Megan Thee Stallion Deserves a World That Protects Black Women
Like many Black women before her, she suffered in silence to protect others while remaining unprotected herself
4 days ago·4 min read
Megan Thee Stallion onstage in front of a crowd.Megan Thee Stallion onstage in front of a crowd.
Photo: Johnny Nunez/WireImage/Getty Images
Growing up I spent a lot of my formative years imagining a concept of freedom through the eyes (and music) of cisgender heterosexual Black men. I spent most of 1996–2000 rocking out to Nas’ song, “If I Ruled the World,” in which the rapper dreamed of a version of freedom where men were released from prisons, cars and raw sex were plentiful, and women like Coretta Scott King could rule cities.
This concept of freedom that Nas dreamed of in the ’90s may seem like a utopia to him, but it echoes some of the real-world problems Black women currently deal with — there is no protection or pleasure for us, only options to serve. A world without protection of Black women is not freedom. But what does a world that protects Black women even look like? And, most importantly, who do Black women need protection from?
A world without protection of Black women is not freedom.
This harsh reality hit close to home earlier this week when, on August 20, instead of celebrating the record-breaking release and success of “WAP” and her many other accolades, Houston rapper Megan Thee Stallion revealed in a two-part Instagram story what many of us in the hip-hop community already knew—that she was shot by Tory Lanez. There had been wide speculation about what happened to Megan Thee Stallion after an incident on July 12 that left Lanez in police custody and Megan hospitalized. She later revealed that she had been shot in both feet but refused to name her assailant or press charges.
For months, Meg shielded her alleged attacker from law enforcement and from public scrutiny while herself enduring ridicule and accusations of lying from the hip-hop community. In the midst of her pain and trauma, she said nothing because she knew the police were not a safe option for herself or the Black man who harmed her. Like many Black women before her, she suffered in silence to protect others while remaining unprotected herself.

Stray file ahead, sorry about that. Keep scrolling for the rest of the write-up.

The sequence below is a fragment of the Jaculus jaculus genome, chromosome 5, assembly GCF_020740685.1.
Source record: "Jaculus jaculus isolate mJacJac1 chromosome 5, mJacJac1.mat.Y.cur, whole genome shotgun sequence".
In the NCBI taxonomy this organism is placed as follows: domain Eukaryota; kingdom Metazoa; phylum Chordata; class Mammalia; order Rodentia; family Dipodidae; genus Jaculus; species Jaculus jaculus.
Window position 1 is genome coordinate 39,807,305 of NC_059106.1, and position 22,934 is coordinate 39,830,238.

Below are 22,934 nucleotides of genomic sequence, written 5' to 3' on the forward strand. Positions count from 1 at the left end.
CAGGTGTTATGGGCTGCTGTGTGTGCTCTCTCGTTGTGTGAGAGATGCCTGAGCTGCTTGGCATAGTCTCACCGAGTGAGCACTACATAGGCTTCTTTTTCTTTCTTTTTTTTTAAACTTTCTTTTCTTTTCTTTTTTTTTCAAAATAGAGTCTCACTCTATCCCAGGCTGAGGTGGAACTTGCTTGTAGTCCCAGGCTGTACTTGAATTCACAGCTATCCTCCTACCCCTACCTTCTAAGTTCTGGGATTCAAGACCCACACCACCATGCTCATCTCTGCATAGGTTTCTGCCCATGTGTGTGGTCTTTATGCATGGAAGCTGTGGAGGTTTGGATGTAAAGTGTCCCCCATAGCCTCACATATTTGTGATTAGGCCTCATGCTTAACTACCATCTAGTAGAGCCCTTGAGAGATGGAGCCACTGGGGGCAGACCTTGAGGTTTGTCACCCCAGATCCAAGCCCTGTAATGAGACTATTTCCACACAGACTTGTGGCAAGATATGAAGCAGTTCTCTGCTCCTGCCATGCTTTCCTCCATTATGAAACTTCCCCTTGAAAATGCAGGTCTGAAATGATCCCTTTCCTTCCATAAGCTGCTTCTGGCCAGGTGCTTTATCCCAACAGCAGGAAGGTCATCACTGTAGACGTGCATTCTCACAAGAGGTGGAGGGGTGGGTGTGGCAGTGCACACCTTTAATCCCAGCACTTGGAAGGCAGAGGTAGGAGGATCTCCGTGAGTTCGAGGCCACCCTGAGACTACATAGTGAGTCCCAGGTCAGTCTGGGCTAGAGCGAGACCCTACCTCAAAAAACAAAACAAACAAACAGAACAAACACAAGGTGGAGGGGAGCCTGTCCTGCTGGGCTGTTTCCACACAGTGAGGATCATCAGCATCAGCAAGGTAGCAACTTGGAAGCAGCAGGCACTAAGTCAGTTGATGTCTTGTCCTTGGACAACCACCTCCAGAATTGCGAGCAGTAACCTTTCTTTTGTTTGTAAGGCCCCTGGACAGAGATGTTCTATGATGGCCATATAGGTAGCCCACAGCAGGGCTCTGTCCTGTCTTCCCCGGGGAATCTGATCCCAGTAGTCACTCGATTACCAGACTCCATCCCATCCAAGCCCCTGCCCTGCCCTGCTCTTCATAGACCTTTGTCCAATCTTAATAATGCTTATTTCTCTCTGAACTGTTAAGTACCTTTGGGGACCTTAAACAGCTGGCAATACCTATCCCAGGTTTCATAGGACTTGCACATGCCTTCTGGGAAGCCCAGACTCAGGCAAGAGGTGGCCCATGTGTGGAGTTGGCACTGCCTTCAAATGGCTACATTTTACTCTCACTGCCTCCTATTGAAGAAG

It would be intellectually dishonest to dismiss this as yet another example of a Black woman being a “ride-or die chick.” Black women live in a world that expects us to operate as a savior, superwoman and a shield all while being the least protected people in America. According to data, Black women are more likely to be raped than white women. Not only are we are at great risk for sexual violence while remaining one of the few demographics to receive prosecutorial action, we are at greater risk for interpartner violence. Even while Black women are the most highly educated group in the country, we are still paid 47 cents for every dollar a white man makes.
Nevertheless, we fight to create a safer space for ourselves and those we love. We fight to protect a country that doesn’t always protect us. We use our bodies as a vehicle of resistance and jump on the frontlines to protest police violence against Black and Brown people.
It’s time for everyone else to fight with us and for us.
Black women live at the dangerous intersection of police brutality, gun violence, and misogynoir.
Black women live at the dangerous intersection of police brutality, gun violence, and misogynoir where a Black woman can be the victim of a shooting by a Black man, yet we know involving the police can result in both the attacker or ourselves can be killed by the arriving officer. So, like Meg, we don’t call them and remain painfully unprotected and exposed to further taunting and violence from within our own community.
Calling for the protection of Meg, and every other Black woman must include a willingness to fight with us against police violence. This looks like showing up and supporting the efforts of #SayHerName. This looks like Black men holding abusers accountable even when they are from our same community. This looks like financially divesting from men who abuse Black women. This looks like doing all of this loud, in public and in private.
The framework to create a world that would protect Black women already exists — it’s just doesn’t include exclusively imagining this world through the eyes of cisgender hetero sexual Black men who are often the source of our suffering. As The Combahee River Collective, Fannie Lou Hammer, and countless Black feminists have stated, “Nobodys free until everybody is free.” And there is no freedom that precludes protecting Black women.
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A TikTok user has mashed up Cardi B and Megan Thee Stallion’s recent Number One hit ‘WAP’ with Taylor Swift’s ‘You Belong With Me’.
In Niamh Adkins’ video, she started by lip-syncing to Swift’s 2009 track, recreating scenes from the video where the pop star sings to herself in the mirror in different outfits.
Read more: How Cardi B squashed the concept of the female rap beef
As the chorus came in, Swift’s vocals disappeared and were replaced by Cardi B’s ‘WAP’ chorus. The video showed Adkins carrying out the song’s choreography as it played.
“TikTok took this down at 1M views so it’s for you guys now (WAIT FOR IT),” she captioned the clip when she reposted the viral mash-up to Instagram. Watch it below now.
Someone’s mashed up Cardi B’s ‘WAP’ with Taylor Swift’s ‘You Belong With Me’
Cardi has responded to the unexpected mash up